A Digital Subscriber Line Access Multiplexer (DSLAM) allows telephone lines to make faster connections to the Internet.
It’s a network device that connects multiple Digital Subscriber Lines (DSL) to a high-speed Internet backbone line using multiplexing techniques.
- Sending to the customer or downstream side, it intermix voice and data traffics on the customer’s DSL line.
- Receiving from the customer or upstream side, it accepts and separates outgoing phone and data signals.
- It directs the data signals upstream to the appropriate carrier’s network, and the phone signals to the voice switch.
The DSLAM equipment collects the data from its many modem ports and aggregates their voice and data traffic into one complex composite “signal” via multiplexing.
DSLAM systems are used by hotels, lodges, and residential neighborhoods and also by other businesses that operates their own private telephone exchange system.
In addition to being a data switch and multiplexer, a DSLAM is also a large collection of modems. Each modem on the aggregation card communicates with a single subscriber’s DSL modem.
This compensation capability also takes advantage of the better performance of “balanced line” DSL connections, providing capabilities for LAN segments longer than physically-similar unshielded twisted pair (UTP) Ethernet connections – in fact, a balanced line type is generally required for LAN connections longer than 90 m for its hardware to function correctly.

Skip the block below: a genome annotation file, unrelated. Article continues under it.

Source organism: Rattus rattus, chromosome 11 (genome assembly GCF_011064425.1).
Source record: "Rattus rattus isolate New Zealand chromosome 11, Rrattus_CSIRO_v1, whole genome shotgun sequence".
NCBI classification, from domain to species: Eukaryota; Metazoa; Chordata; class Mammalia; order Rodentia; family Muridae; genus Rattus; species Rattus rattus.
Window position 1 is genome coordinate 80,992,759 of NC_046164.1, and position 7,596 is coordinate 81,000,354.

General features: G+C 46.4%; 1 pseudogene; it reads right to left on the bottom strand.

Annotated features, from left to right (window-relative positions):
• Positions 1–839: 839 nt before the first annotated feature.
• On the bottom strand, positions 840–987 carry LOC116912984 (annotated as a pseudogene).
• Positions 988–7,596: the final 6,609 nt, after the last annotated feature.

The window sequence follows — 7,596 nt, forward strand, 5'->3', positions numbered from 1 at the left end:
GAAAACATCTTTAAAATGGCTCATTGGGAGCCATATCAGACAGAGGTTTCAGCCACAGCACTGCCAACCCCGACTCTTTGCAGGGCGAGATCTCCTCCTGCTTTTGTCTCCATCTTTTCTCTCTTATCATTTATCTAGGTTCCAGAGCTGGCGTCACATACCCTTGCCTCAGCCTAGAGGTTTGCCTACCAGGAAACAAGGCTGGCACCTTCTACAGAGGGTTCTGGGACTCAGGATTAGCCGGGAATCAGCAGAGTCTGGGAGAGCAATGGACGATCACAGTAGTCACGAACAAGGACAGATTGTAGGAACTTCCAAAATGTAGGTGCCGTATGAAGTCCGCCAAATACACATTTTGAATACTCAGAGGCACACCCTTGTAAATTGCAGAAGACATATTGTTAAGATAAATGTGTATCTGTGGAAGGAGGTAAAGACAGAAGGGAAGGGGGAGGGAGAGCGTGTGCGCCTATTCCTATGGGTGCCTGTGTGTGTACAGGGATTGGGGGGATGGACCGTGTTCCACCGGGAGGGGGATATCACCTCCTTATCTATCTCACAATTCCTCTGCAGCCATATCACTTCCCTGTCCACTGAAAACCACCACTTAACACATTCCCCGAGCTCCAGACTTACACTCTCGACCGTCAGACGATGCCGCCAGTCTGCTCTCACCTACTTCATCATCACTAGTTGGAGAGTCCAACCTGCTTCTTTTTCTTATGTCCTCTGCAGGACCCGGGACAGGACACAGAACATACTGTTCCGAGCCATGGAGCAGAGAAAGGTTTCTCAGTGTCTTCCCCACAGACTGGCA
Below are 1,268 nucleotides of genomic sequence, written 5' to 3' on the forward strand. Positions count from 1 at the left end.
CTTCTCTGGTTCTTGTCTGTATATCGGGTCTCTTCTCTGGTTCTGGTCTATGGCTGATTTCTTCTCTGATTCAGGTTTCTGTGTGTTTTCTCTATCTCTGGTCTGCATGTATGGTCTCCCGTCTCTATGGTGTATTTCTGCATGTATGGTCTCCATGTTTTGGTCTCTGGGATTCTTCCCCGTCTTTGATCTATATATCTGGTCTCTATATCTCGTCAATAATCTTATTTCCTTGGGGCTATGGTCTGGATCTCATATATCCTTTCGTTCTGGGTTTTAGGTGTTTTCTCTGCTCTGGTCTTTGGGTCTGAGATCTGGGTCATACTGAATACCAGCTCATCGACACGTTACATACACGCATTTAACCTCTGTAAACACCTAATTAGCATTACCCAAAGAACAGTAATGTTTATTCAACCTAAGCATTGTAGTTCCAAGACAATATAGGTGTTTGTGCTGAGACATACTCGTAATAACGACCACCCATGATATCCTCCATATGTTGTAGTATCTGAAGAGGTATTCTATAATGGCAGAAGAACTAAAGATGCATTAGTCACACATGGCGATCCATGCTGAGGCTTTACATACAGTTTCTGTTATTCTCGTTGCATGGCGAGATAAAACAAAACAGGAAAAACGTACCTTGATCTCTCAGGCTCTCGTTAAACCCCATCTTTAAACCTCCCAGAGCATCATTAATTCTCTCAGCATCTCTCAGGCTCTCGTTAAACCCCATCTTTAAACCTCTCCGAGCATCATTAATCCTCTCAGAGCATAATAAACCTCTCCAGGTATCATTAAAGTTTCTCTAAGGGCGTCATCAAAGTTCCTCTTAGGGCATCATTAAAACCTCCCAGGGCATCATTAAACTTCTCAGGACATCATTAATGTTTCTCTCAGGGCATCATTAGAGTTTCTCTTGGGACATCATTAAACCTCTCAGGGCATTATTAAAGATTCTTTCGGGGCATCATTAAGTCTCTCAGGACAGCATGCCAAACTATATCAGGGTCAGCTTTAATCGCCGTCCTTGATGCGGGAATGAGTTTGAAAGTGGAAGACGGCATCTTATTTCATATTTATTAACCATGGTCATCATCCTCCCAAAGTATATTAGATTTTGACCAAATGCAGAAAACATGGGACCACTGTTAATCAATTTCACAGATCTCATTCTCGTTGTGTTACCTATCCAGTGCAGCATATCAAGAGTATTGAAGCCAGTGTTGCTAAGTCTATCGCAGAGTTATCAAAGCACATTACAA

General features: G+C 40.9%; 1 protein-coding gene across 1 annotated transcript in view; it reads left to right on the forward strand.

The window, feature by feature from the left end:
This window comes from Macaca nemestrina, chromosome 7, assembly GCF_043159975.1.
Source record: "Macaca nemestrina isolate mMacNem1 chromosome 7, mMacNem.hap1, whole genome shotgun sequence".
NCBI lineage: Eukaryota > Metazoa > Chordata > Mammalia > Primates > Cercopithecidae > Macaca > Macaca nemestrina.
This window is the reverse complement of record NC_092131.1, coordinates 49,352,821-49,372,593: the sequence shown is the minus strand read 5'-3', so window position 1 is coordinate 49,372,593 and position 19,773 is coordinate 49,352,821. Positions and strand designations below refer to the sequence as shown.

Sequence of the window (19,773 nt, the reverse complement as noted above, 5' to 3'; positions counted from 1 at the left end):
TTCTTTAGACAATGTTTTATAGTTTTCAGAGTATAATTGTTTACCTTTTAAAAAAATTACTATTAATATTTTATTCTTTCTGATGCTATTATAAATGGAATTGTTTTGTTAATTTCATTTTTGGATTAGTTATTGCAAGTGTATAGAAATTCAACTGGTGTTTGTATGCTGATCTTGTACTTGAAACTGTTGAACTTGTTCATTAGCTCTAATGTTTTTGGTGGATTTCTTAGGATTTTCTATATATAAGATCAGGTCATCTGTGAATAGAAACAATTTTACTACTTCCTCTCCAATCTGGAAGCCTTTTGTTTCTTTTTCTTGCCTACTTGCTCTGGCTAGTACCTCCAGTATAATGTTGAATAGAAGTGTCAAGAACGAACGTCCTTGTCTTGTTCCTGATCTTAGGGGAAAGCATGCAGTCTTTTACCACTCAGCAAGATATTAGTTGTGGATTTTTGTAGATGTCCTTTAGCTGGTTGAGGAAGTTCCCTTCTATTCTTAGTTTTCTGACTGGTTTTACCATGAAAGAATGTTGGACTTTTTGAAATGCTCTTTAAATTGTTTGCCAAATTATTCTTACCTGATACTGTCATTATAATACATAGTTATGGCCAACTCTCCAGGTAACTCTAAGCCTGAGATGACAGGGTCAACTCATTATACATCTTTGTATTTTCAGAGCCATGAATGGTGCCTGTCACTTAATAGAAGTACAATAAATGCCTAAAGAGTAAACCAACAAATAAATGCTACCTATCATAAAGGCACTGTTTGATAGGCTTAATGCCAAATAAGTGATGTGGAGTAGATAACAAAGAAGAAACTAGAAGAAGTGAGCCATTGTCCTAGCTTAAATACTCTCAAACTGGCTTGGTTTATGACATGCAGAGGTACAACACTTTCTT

This is due to the nominal line impedance (measured in Ohms but comprising both resistance and inductance) of balanced lines being somewhat lower than that of UTP, thus supporting ‘weaker’ signals (however the solid-state electronics required to construct such digital interfaces is more costly).
A DSLAM may offer the ability to tag VLAN traffic as it passes from the subscribers to upstream routers. Though not a full stateful firewall, some DSLAM also offer packet filtering facilities like dropping inter-port traffic and dropping certain protocols.
A DSLAM may also support quality of service (QoS) features like contention, differentiated services (“DiffServ”) and priority queues.
Users connect to the DSLAM through ADSL modems or DSL routers, which are connected to the PSTN network via typical unshielded twisted pair telephone lines.
Each DSLAM system has multiple aggregation cards, and each such card can have multiple ports to which the customer’s lines are connected.
Typically a single DSLAM aggregation card has 24 ports, but this number can vary with each manufacturer.